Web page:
What would be left of your life after it has been stripped of all experiences? Just your physical body, the ground you’re standing on, and the duration for which you have been existing is a plausible hypothesis. Our hearts would beat, our eyes would blink, and our neurons will fire but a ginormous component of life seems to be missing from this scenario. Life and experiences are definitely related and it seems relatively easy to accept that a life void of experiences cannot be considered a life that has satisfied anybody’s well-being. However, that does not necessarily mean that experiences are intrinsically good for an individual as Experientialism proposes....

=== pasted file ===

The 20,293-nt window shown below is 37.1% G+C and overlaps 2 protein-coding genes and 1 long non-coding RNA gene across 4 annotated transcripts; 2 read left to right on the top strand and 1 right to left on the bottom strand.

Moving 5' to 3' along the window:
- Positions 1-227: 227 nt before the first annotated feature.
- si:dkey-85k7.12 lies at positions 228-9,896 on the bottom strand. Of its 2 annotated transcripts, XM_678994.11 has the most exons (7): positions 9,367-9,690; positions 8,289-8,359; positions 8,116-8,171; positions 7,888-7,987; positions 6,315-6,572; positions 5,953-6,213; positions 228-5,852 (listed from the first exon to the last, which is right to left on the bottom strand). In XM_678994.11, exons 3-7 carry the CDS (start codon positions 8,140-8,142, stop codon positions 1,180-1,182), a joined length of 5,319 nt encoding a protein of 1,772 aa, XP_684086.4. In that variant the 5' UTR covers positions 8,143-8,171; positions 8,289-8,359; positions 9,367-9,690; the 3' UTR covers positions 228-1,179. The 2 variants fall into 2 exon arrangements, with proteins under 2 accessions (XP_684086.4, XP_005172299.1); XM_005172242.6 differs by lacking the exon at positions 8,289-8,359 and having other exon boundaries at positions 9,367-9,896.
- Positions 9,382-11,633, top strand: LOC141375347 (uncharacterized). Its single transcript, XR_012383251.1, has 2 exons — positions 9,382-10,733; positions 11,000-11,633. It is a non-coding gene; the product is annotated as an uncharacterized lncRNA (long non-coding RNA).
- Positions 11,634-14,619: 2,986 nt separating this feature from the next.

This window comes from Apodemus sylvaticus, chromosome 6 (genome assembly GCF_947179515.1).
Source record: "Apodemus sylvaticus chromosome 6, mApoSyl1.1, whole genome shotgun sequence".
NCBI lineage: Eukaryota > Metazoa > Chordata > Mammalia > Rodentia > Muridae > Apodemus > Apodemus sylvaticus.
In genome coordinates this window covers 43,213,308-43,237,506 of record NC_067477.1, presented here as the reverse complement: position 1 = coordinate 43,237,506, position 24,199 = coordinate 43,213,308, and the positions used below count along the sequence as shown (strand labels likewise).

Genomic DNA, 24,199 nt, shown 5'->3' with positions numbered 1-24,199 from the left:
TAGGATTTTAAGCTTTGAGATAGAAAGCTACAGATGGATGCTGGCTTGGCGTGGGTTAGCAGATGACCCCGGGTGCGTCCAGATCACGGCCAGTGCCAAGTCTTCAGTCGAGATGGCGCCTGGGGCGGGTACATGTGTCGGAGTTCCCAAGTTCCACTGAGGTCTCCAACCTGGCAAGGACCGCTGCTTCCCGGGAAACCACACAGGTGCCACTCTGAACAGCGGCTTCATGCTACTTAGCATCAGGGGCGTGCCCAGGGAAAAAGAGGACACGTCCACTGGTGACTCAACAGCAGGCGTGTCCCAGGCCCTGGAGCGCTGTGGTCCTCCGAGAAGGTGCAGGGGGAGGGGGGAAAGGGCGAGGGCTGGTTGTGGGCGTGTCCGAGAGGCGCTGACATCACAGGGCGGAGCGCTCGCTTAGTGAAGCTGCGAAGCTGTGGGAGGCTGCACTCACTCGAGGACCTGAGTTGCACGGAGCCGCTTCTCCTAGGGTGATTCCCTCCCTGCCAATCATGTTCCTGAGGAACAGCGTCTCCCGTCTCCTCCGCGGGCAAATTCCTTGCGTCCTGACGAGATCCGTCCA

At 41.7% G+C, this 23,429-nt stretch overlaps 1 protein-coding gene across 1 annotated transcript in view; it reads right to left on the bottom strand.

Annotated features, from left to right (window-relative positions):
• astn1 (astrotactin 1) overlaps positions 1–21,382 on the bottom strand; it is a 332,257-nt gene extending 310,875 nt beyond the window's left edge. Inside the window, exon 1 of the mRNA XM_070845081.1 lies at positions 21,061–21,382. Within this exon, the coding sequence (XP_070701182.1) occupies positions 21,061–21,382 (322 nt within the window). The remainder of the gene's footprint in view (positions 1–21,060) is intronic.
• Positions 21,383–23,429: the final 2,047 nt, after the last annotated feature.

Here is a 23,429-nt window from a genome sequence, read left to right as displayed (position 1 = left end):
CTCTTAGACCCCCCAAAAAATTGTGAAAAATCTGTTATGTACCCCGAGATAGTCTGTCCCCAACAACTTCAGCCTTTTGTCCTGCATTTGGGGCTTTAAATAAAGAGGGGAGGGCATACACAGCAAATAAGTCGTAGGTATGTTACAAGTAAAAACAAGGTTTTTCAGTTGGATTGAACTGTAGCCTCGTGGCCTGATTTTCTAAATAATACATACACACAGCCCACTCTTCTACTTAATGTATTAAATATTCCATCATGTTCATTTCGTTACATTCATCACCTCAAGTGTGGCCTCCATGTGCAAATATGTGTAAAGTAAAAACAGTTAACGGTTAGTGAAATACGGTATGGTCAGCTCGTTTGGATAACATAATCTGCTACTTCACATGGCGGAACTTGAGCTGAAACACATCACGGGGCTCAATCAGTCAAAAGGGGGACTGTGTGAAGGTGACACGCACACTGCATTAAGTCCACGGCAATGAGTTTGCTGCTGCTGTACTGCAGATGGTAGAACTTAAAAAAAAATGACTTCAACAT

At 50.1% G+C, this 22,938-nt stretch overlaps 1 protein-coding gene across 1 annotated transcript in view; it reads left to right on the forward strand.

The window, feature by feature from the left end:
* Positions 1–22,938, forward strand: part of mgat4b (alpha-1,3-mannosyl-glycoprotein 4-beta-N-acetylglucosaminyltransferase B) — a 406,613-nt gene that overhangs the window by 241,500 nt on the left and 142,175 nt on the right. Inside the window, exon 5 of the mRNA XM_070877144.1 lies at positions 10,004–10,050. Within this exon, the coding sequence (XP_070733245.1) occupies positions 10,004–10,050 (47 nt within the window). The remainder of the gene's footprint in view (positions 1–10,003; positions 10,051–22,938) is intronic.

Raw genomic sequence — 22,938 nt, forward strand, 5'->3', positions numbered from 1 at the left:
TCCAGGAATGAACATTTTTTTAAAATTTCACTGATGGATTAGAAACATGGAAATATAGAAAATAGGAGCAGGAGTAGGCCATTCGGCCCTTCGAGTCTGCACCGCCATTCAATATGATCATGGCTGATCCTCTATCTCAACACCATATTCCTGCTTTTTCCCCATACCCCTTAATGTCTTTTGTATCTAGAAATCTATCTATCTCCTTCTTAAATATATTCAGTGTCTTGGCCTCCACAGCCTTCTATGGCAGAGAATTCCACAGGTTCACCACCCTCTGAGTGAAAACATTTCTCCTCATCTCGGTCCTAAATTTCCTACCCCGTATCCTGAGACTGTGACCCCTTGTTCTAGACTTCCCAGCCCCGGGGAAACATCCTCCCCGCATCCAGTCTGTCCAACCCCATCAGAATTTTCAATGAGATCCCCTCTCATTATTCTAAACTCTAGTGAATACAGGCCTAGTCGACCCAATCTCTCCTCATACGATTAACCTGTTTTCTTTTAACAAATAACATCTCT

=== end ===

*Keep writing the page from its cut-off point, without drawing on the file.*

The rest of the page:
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... declare that they are not well-off plugging into the machine. (If one is mentally unaware of the deception, the deception cannot affect their mental states).
Though plugging into the Experience Machine may not bestow a good life for an individual, it does not decrease their welfare because the deception cannot be considered to have an intrinsic effect and that is the sole thing welfare must be altered by. Hence, genuine connections to reality that are lacking in the Experience Machine are not intrinsic desires affecting an individual’s welfare and objections to Experientialism have been effectively addressed and rebuked.
Kagan, Shelly. "Me and My Life." Proceedings of the Aristotelian Society. 94. (1994): 309-324. Web. 7 Feb. 2014.
Nozick, Robert. Anarchy, State, and Utopia. Basis Books, 1974. 118-119. Print.
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